In contrast Mercedes have been having a wonderful fill of desert sun with the silver cars of the works squad and McLaren along with the royal blue of Williams testing livery glinting for an impressive 934 laps between them. Force India had a problem that limited them on the final day of the test but still chipped in well to bring Mercedes Power pre-season lap total to 2002, double their nearest rival. The Mercedes teams have been completing race simulations and qualifying runs and look set to spend the final test searching for outright speed. Mercedes were the only team to start true quali runs leaving the timing sheets to be grim reading for those who were struggling to complete single tours of the circuit at GP3 pace.

Ferrari are somewhere in the middle, the works squad have had a good time of it running relatively trouble free and appear to be on the pace – although they are playing their cards very close to their chest. Sauber struggled on the final day to get any real running, not even setting a lap time however they have completed decent mileage and are able to run on good pace at the moment. Marussia meanwhile are having an awful time, even worse than Red Bull – the smallest team on the grid have only managed 59 laps with the 2014 power units and something has obviously gone amiss with their integration of their car as they now sit bottom of the lap counter charts.

However all the talk of Mercedes being way out in front are wide of the mark we still no nothing about tyre usage, aero performance and fuel performance (a key issue this year as they are now limited to 100Kg of fuel). But it looks as though the Mercedes powered teams along with Ferrari will have quite a march on their rivals as Renault look to spend another 4 days getting the cars up and running while the others go off looking for perfect setups and aero performance. There is a real danger of Renault showing up to Australia without having completed a representative race distance – ouch.

That double points idea at Milton Keynes is starting to look like the best idea Bernie’s ever had!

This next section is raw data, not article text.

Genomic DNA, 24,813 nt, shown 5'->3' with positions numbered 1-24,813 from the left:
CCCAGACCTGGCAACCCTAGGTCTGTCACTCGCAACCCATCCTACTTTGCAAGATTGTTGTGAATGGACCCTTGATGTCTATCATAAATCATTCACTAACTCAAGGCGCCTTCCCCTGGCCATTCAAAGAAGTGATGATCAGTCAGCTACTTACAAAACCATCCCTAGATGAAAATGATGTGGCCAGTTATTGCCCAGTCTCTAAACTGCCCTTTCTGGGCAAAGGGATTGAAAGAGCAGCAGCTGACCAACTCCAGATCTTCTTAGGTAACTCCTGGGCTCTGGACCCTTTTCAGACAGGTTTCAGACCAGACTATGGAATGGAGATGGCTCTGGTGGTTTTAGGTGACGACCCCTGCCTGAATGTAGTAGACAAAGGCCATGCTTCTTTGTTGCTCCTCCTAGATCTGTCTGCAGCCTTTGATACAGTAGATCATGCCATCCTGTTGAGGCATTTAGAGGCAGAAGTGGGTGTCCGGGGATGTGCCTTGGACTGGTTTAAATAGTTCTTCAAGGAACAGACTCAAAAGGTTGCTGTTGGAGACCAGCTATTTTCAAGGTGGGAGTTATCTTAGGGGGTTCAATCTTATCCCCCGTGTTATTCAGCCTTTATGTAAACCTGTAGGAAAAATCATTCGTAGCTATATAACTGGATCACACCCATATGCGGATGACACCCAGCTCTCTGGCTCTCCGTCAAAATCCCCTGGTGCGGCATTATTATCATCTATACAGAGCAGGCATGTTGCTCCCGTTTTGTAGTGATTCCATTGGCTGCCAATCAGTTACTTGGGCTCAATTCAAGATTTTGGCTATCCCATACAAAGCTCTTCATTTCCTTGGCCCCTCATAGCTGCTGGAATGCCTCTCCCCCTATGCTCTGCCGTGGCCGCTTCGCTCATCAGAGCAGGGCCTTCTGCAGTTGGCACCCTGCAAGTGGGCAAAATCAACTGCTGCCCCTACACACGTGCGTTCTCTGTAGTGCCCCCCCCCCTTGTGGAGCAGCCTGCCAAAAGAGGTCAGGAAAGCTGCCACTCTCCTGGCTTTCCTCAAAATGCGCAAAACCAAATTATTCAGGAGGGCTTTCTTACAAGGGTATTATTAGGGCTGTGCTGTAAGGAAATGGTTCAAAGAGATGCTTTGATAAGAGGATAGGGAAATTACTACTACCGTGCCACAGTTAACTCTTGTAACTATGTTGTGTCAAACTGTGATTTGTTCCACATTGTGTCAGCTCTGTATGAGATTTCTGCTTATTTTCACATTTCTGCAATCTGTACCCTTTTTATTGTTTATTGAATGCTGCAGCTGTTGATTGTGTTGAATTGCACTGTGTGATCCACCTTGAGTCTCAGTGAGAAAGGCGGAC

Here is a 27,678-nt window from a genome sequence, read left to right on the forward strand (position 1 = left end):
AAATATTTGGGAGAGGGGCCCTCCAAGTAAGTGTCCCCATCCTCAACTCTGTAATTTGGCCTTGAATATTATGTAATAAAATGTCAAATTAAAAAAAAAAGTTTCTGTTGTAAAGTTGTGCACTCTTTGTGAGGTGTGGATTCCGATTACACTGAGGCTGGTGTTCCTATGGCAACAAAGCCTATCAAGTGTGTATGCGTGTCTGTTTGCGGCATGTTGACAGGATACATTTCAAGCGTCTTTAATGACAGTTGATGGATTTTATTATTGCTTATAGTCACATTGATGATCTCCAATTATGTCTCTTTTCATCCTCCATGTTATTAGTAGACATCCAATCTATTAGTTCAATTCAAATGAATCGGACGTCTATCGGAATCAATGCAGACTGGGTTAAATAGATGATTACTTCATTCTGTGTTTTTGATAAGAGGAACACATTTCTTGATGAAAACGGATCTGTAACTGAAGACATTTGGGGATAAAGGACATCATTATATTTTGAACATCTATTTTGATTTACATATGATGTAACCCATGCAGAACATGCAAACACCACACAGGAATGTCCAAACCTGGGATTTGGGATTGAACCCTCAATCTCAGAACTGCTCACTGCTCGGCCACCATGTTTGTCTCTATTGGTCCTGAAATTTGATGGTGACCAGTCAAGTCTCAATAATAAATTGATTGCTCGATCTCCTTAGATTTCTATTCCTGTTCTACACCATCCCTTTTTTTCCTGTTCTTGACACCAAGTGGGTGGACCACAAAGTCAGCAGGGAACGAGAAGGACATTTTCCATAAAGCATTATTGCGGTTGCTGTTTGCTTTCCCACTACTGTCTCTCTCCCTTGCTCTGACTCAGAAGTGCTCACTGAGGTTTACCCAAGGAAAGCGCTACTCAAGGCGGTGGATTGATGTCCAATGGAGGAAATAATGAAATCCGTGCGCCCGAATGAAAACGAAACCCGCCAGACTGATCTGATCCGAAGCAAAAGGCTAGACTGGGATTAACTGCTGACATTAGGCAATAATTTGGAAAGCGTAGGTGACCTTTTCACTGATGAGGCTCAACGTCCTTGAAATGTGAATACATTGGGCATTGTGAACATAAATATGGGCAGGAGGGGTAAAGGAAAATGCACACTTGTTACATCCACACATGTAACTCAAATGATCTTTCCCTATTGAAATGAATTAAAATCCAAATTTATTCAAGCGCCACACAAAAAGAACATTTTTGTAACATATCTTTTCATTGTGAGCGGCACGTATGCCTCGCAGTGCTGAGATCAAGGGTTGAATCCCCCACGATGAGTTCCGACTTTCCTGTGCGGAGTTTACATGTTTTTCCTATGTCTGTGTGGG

Why the Big F1 Teams Must Embrace Cost Cutting to Preserve their Dominace

The political storm of 2014 is brewing and its not to do with rear suspension, turbo fan covers or double points; its a war that has been brewing since 2008 when the financial crash happened in the US and Europe and sent car manufacturers and sponsors running to the hills. This came shortly after the forced withdrawal of Tobacco sponsorship due to pan European health legislation, the exception being Philip Morris who still fund Ducati and Ferrari, mostly for Corporate hospitality and point of sale advertising in countries where it is still permitted (I remember seeing prominent Valentino Rossi posters advertising Marlboro in shops in Bulgaria in 2012).

This has lead to teams in Motorsport facing a significant cash flow problem, one that is yet to be solved. Moto GP had to take the radical approach of creating a new sub class of bikes called CRT, which allowed for modified super bike engines to be run in prototype frames allowing sub 1 million euro places to appear on the grid (compared to the 20 million upwards it takes to run full factory teams). After two seasons however they faced an issue, the CRT teams were catching the satellite bikes as they were permitted more fuel and engines, this season will see the creation of open class bikes and factory option bikes. The factory teams will get only 20 litres of fuel and 5 engines to last a season, in return they get to write their own software for the new spec ECU. Choose open class and you will get 24 litres of fuel and 12 engines for the season but will have to run the complete spec ECU.

These rules have been pushed forward by Honda, the longest serving manufacturer in Moto GP and Yamaha have by in large gone along with it arguing that they use the sport for R&D for their road bikes and need to be set engineering challenges. The problem however is that it has prevented new manufactures from coming into the sport with Suzuki and Aprilla both readying challenges to the two grand old teams of the sport, both have put plans on hold as the new rules create a strange artificial difficulty. But there has been a defector.

This all out cost war on bikes further and further from road relevance has worn out the patience of Ducati who look set to switch their entire entry to the open class format. One would then assume that Aprilla would not spend the incredible amount of money to create a Factory bike when there is Ducati to take on with their battle ready CRT bike from last year. Suzuki have admitted the new format is difficult and are working on porting their software but the defection of Ducati could spell the end for the “Factory option”. Furthermore Aleix Espargaro has been in the top 6 in testing on his open Yamaha engine running in a FTR chassis. If Suzuki and Aprilla go open with their entries, all it would take is for Yamaha to switch to the open format and it would render the Factory option all but irrelevant. All this because Honda refused to reduce costs in a sensible manner to preserve their dominance of the premier class.